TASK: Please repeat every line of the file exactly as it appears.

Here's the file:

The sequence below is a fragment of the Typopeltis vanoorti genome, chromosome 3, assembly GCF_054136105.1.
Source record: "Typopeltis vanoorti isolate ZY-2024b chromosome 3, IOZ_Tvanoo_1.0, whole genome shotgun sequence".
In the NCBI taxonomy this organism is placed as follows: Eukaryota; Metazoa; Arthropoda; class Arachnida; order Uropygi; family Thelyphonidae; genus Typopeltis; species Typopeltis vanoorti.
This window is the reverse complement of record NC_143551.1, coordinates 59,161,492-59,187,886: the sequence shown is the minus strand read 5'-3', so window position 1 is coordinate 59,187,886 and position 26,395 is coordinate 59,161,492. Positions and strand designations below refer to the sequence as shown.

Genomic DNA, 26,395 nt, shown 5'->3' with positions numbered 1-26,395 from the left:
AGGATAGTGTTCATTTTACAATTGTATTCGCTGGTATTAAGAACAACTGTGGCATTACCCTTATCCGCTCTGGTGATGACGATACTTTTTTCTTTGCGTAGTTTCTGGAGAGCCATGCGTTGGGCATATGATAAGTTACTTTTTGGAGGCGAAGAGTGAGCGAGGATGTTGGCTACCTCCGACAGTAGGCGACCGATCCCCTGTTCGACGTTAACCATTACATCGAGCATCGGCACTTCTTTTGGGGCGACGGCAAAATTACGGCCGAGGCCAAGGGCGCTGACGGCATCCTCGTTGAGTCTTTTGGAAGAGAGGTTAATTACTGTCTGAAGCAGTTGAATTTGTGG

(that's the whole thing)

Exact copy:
The sequence below is a fragment of the Typopeltis vanoorti genome, chromosome 3, assembly GCF_054136105.1.
Source record: "Typopeltis vanoorti isolate ZY-2024b chromosome 3, IOZ_Tvanoo_1.0, whole genome shotgun sequence".
In the NCBI taxonomy this organism is placed as follows: Eukaryota; Metazoa; Arthropoda; class Arachnida; order Uropygi; family Thelyphonidae; genus Typopeltis; species Typopeltis vanoorti.
This window is the reverse complement of record NC_143551.1, coordinates 59,161,492-59,187,886: the sequence shown is the minus strand read 5'-3', so window position 1 is coordinate 59,187,886 and position 26,395 is coordinate 59,161,492. Positions and strand designations below refer to the sequence as shown.

Genomic DNA, 26,395 nt, shown 5'->3' with positions numbered 1-26,395 from the left:
AGGATAGTGTTCATTTTACAATTGTATTCGCTGGTATTAAGAACAACTGTGGCATTACCCTTATCCGCTCTGGTGATGACGATACTTTTTTCTTTGCGTAGTTTCTGGAGAGCCATGCGTTGGGCATATGATAAGTTACTTTTTGGAGGCGAAGAGTGAGCGAGGATGTTGGCTACCTCCGACAGTAGGCGACCGATCCCCTGTTCGACGTTAACCATTACATCGAGCATCGGCACTTCTTTTGGGGCGACGGCAAAATTACGGCCGAGGCCAAGGGCGCTGACGGCATCCTCGTTGAGTCTTTTGGAAGAGAGGTTAATTACTGTCTGAAGCAGTTGAATTTGTGG